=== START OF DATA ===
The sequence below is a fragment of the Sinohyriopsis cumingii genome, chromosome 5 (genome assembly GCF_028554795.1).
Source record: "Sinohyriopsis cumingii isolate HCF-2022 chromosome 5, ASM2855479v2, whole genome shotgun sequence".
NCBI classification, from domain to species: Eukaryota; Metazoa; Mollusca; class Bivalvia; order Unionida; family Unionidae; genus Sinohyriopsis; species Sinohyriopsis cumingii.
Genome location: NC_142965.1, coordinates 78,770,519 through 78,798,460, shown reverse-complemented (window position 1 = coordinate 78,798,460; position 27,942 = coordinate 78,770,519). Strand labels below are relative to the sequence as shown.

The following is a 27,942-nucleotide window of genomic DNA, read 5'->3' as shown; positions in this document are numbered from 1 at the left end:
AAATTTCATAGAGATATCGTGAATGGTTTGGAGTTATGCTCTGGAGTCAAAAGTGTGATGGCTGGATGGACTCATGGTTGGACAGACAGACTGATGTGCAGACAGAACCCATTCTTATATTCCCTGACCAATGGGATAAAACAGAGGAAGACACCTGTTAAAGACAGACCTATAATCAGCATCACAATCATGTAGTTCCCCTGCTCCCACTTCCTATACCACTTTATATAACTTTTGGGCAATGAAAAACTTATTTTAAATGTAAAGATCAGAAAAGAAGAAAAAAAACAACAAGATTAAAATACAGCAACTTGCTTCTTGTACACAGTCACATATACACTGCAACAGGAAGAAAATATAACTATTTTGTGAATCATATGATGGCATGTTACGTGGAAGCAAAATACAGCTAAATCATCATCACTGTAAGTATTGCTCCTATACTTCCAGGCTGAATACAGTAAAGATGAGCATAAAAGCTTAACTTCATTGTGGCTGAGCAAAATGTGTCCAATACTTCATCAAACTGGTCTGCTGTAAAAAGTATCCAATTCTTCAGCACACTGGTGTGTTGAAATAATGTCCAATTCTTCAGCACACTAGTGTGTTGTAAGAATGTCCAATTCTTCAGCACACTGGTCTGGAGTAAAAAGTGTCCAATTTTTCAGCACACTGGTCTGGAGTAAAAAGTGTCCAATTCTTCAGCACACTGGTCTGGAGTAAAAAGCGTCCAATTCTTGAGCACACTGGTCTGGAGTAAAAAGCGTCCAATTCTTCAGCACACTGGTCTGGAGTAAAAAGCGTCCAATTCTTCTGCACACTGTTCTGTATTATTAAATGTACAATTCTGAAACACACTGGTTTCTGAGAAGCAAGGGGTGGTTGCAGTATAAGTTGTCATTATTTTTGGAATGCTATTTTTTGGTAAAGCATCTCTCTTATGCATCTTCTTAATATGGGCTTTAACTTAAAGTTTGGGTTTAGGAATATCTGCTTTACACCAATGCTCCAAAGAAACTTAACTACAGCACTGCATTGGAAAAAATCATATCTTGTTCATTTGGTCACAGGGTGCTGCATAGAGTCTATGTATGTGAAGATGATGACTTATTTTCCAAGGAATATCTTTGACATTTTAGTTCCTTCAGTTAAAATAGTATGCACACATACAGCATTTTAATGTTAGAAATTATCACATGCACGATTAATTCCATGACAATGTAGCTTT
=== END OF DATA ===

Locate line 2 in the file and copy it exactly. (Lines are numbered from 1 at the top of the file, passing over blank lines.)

Source record: "Sinohyriopsis cumingii isolate HCF-2022 chromosome 5, ASM2855479v2, whole genome shotgun sequence".